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Godiva Faces Class Action Suit

Two men have filed suit on behalf of themselves and “other similarly situated” because they take issue with one small packaging detail.

Let’s be honest, most chocolate has a reputation for being delicious, though certain brands carry that tradition of taking it up a notch… and Godiva is one of them.

The company was founded in 1926 in Belgium, the homeland of great chocolate, and now operates some 600 stores of its own in the United States and is available in more than 10,000 others.

And while the company’s Belgian heritage is not up for debate, there is some conflict brewing around just how “Belgian” the company’s chocolate supply is – and the chocolatier has found itself the target of a class action lawsuit.

According to the Reading Eagle, the dispute centers on the Godiva plant in Exeter Township, Pennsylvania which shares the confectionary production load with the Belgian plant by producing 13 million pounds of chocolate every year.

But two men have filed suit on behalf of themselves and “other similarly situated” because they take issue with one small packaging detail: Godiva chocolate wrappers include the tagline “Belgium 1926” below the brand name, and Steve Hesse of New York and Adam Buxbaum of California say this implies the chocolates are made in Belgium when they are, instead, made in Pennsylvania.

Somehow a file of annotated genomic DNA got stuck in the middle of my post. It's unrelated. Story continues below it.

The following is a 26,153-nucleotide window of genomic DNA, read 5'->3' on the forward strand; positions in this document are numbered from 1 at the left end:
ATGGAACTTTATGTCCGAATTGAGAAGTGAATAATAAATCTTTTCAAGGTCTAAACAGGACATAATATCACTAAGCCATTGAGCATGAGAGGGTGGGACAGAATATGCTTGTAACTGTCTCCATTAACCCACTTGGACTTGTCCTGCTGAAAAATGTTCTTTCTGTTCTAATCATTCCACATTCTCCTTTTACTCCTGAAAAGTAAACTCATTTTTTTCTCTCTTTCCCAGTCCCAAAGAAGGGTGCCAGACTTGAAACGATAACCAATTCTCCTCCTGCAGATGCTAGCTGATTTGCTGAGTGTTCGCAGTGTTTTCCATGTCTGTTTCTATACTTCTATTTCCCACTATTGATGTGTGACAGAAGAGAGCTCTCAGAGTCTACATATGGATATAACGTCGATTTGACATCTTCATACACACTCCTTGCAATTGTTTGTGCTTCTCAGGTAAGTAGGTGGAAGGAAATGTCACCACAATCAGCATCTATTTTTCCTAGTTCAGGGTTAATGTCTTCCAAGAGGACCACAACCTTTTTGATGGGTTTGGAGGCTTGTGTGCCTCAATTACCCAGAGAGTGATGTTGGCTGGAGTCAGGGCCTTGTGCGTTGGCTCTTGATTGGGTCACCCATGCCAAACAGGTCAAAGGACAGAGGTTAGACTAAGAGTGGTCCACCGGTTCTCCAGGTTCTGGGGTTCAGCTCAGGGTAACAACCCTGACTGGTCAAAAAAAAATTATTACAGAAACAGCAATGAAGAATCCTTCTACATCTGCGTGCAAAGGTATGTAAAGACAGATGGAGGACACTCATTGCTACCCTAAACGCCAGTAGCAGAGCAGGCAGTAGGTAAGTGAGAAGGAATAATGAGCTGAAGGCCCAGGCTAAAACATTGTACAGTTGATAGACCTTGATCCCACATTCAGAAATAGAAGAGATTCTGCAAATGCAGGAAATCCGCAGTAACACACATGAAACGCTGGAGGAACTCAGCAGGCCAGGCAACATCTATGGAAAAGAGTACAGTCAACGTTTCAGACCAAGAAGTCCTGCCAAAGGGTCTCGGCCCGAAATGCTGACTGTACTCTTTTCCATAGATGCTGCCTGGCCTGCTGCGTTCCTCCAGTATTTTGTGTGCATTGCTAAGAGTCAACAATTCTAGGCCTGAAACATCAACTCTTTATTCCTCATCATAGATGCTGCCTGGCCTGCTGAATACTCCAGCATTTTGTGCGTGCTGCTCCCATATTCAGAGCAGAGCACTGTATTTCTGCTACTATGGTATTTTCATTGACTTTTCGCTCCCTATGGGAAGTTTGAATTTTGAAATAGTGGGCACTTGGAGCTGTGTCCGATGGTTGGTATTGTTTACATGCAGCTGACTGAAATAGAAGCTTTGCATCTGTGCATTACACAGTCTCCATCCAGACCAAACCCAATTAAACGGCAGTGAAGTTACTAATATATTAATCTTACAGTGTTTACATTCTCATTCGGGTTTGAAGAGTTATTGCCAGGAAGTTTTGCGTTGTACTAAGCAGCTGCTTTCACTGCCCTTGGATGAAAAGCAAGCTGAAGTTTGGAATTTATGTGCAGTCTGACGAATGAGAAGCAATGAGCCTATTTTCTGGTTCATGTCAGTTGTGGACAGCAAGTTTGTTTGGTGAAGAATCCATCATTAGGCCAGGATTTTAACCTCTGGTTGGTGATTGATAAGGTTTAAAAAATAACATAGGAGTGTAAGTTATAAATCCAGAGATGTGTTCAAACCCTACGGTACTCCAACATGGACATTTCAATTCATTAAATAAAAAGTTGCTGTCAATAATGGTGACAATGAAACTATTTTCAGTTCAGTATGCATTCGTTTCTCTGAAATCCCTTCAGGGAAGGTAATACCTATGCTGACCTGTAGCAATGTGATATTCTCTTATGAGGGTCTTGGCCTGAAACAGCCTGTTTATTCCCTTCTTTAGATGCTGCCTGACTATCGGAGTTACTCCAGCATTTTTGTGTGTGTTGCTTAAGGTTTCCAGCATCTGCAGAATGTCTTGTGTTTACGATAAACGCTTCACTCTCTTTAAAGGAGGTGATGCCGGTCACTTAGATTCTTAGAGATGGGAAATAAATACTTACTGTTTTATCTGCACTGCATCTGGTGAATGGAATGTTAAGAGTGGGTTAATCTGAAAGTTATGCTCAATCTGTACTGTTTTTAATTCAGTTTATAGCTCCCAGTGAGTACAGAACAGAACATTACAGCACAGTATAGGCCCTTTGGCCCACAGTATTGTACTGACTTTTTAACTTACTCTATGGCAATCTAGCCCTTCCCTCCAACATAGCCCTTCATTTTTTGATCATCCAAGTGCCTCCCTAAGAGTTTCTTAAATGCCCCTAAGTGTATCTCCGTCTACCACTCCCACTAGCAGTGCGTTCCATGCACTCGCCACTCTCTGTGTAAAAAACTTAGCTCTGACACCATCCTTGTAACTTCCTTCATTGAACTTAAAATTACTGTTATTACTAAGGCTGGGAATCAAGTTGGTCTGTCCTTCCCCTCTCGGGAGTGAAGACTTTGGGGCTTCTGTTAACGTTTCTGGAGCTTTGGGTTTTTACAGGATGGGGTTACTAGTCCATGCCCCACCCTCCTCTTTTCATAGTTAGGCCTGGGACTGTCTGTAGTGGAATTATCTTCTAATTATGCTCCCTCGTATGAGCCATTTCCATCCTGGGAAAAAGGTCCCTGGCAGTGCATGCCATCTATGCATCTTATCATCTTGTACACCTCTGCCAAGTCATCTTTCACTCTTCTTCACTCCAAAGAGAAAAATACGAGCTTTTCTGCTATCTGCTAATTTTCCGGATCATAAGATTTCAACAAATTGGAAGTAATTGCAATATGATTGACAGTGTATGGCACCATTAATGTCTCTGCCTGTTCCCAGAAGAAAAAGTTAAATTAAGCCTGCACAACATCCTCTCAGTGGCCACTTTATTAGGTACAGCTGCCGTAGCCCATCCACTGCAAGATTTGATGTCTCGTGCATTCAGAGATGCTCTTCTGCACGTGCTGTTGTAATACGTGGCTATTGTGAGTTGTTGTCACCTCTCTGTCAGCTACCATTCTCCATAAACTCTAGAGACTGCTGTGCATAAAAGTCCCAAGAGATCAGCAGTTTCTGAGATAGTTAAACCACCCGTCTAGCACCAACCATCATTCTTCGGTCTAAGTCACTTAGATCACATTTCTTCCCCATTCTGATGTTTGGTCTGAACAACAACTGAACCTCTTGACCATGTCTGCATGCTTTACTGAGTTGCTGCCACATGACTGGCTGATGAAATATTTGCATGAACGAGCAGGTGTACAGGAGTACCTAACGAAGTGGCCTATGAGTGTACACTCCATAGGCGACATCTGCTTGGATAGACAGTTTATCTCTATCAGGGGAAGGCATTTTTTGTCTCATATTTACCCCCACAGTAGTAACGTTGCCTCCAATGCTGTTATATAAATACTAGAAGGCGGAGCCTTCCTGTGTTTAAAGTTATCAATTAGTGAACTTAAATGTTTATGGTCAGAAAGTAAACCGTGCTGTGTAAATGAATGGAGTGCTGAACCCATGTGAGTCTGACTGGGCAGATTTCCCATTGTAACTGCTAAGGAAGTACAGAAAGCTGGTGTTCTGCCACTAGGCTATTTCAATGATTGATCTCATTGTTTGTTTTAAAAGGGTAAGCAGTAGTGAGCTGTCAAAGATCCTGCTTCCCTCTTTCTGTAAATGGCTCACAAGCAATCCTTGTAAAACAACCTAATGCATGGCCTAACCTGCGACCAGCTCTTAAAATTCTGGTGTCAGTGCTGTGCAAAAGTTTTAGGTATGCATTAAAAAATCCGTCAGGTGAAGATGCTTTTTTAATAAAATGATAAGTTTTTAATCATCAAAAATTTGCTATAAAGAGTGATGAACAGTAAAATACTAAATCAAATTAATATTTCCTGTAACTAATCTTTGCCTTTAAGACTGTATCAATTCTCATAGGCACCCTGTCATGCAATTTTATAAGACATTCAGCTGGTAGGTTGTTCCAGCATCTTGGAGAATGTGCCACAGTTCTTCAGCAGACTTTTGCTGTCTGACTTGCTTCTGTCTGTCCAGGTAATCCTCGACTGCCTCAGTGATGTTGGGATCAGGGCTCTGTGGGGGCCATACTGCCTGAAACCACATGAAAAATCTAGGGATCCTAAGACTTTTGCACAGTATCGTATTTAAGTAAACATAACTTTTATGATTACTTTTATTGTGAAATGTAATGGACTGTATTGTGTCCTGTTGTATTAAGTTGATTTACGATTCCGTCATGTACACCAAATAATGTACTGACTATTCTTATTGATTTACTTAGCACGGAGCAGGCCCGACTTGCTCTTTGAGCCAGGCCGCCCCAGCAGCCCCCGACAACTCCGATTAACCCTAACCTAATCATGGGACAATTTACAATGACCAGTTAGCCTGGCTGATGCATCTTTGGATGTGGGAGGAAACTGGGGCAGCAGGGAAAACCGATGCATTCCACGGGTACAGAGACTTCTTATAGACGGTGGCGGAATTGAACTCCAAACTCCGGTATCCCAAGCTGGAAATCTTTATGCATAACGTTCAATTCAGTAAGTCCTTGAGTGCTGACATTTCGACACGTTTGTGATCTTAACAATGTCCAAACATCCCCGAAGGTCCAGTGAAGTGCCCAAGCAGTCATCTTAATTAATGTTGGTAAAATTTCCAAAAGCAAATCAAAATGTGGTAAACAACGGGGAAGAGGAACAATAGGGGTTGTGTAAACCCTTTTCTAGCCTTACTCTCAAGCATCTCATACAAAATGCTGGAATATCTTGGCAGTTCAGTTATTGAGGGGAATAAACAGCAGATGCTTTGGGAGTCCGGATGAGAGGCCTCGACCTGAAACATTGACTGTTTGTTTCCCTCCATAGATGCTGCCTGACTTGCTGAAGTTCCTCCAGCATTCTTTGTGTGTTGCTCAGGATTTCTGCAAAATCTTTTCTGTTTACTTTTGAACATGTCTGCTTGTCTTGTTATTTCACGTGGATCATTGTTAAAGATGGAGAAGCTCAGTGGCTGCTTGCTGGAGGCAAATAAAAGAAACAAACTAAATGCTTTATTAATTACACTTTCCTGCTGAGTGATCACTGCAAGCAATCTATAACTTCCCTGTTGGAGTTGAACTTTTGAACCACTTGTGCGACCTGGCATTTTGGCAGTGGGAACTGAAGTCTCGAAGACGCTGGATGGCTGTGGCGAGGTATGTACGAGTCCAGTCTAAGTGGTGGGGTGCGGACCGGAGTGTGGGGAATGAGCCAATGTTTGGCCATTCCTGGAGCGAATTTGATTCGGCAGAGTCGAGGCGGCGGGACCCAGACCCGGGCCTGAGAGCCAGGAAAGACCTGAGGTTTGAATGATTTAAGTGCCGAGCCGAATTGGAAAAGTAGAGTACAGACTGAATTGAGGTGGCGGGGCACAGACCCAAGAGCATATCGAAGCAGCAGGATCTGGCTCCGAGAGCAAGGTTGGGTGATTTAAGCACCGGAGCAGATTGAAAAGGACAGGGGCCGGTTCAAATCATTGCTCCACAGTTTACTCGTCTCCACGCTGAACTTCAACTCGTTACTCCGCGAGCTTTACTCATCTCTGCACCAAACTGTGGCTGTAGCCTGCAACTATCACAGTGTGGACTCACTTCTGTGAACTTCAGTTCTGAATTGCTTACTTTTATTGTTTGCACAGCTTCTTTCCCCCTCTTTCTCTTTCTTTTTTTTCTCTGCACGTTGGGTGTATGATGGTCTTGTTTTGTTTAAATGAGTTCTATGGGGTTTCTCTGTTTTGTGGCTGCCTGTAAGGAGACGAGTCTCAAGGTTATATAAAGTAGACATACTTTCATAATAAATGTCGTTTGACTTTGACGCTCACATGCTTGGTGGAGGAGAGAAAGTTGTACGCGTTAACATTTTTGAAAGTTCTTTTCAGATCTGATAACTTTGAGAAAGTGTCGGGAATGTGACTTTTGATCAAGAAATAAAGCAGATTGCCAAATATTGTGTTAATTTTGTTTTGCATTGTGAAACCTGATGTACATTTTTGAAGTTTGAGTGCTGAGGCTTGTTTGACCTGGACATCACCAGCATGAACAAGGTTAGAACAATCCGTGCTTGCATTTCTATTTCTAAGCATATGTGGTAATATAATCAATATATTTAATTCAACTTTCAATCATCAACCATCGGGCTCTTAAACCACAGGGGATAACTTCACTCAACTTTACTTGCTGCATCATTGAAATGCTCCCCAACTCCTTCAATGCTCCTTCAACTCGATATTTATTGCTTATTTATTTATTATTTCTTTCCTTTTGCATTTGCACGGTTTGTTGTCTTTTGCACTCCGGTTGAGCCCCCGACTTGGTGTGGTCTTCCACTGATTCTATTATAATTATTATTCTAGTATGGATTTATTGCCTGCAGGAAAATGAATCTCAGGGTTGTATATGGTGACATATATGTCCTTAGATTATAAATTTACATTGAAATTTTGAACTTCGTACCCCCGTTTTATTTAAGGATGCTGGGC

The suit identifies several packages the plaintiffs believe to be misleading, and are urging a jury trial over the $5 million in damages they pursue. The suits says the company “intentionally plays on the false impression that the Chocolates are made in Belgium …  in order to enhance the image of Godiva Chocolates as luxury chocolates.” They say that, if they had known, they would not have purchased the chocolates or would have paid much less for them.

In a statement provided to the Eagle, Godiva spokesperson Tara McTeague notes that the company was started by the Draps family in Brussels in 1926 and that the product is still bursting with Belgian craftsmanship. She says the logo pays homage “to the time and place where (the company’s) story first began.”

And, to be fair, the company hasn’t exactly been hiding under a rock for a hundred years. In 1966 it was sold to the Campbell’s soup company and, shortly thereafter, began producing chocolate in New Jersey. So, you know… sixty years ago we found that out.

Also, if you have any of that unwanted Pennsylvania chocolate laying around, go ahead and send it to the IEN offices. We’ll… uh… dispose of it for you.

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